Tiny Terry’s Turbo Trip – Review
Follow Genre: Open world action game
Developer: snekflat
Publisher: Super Rare Games
Platform: PC
Tested on: PC

Tiny Terry’s Turbo Trip – Review

Site Score
Good: Cartoonish atmosphere
Bad: Game is very short
User Score
(1 votes)
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VN:R_U [1.9.22_1171]
Rating: 9.0/10 (1 vote cast)

If you’ve been with us for a while, you’ll know that we have a soft spot for outlandish games. While we do enjoy a well-made AAA title, there are only so many Metroidvanias or JRPGs you can play before you need a palette cleanser. Tiny Terry’s Turbo Trip, from Dutch developer snekflat, is such a game. Of course, breaking the mold isn’t enough: ideally, you’d want the game to be good as well. Fortunately, Turbo Trip delivers on that front as well. Read on to find out why the game should be on your radar.


Terry has a dream: He wants to go into space. Of course, that’s easier said than done when you’re a teenager who has to go to summer school. When Terry’s family leaves on vacation, our hero senses an opportunity. He skips school and instead scores a job at a taxi company, thanks to the awesome power of lying. Of course, Terry isn’t *actually* going to do this job as a taxi driver. No, the plan is to drive it up the side of a giant building and launch his new ride into space! Before he can do so, however, he’ll need to equip the taxi with a few upgrades and cash to buy these. Fortunately, plenty of people in the island city of Sprankelwater can use help with odd jobs. If it isn’t clear by now, Turbo Trip isn’t a game that takes itself very seriously. Granted, this isn’t a game like DEEEER Simulator where it’s just a bunch of random stuff cobbled together. There is still a story here and the writing is excellent, with well-thought-out jokes. Turbo Trip feels like you’re playing through a cartoon show in the same vein as Adventure Time or Regular Show. Bonus points if you speak Dutch too, as character names or place names typically hide additional jokes that will fly over the heads of non-Dutch speakers. Sprankelwater’s resident criminal is called Steelkees, for example. “Steel” refers to the act of stealing, and “Kees” is a common Dutch first name.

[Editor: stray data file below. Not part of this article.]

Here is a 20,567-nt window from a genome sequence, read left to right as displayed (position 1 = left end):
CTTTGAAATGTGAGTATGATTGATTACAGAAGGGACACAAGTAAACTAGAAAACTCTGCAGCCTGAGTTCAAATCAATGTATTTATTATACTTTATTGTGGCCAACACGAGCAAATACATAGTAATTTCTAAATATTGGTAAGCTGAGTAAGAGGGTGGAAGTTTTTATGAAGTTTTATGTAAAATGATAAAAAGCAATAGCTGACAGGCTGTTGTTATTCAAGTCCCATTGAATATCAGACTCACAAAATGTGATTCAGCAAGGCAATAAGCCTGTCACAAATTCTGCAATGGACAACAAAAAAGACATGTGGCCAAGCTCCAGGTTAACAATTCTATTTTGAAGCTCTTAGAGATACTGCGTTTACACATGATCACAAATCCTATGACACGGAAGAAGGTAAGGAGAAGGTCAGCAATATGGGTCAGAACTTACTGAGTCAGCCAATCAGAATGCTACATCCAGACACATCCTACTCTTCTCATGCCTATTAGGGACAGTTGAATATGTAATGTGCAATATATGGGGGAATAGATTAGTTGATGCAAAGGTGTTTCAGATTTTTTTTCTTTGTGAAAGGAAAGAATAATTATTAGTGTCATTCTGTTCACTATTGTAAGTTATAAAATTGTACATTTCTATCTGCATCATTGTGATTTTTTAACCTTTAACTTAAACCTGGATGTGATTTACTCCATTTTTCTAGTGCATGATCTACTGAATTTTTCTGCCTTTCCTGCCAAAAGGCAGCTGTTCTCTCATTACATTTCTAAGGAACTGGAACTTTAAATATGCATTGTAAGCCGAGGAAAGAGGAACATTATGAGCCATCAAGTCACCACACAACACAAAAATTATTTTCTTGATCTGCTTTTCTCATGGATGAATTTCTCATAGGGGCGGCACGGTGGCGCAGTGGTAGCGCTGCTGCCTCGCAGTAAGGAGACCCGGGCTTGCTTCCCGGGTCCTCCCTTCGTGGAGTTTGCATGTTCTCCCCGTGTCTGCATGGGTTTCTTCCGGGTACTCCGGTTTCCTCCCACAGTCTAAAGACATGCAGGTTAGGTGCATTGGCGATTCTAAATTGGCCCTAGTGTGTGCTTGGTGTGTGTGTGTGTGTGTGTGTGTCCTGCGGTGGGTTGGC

The feeling of a Saturday morning cartoon is pushed even further in Turbo Trip’s audiovisual presentation. The game has a distinct visual style, with both Terry and the other characters looking like amorphous blobs, in the best way possible. The game isn’t going to impress anyone with its visuals, but that also isn’t the intention. Instead, the colorful aesthetic sets up the perfect atmosphere for the surreal situations that you’ll find yourself in. Plus, the simple graphics aren’t going to be too taxing on your hardware, so Turbo Trip’s visual performance is great too.


We would have preferred full-on voice acting for a game as cartoony as Turbo Trip, but snekflat opted for a compromise: Characters “talk” by making all sorts of noises like honking or squeaking, not unlike the way Animal Crossing characters speak. This approach fits with Turbo Trip’s zany atmosphere well enough. The game’s OST is outright fantastic, with catchy, high-energy tunes. The ambient sound effects aren’t anything special, but they do what they need to do.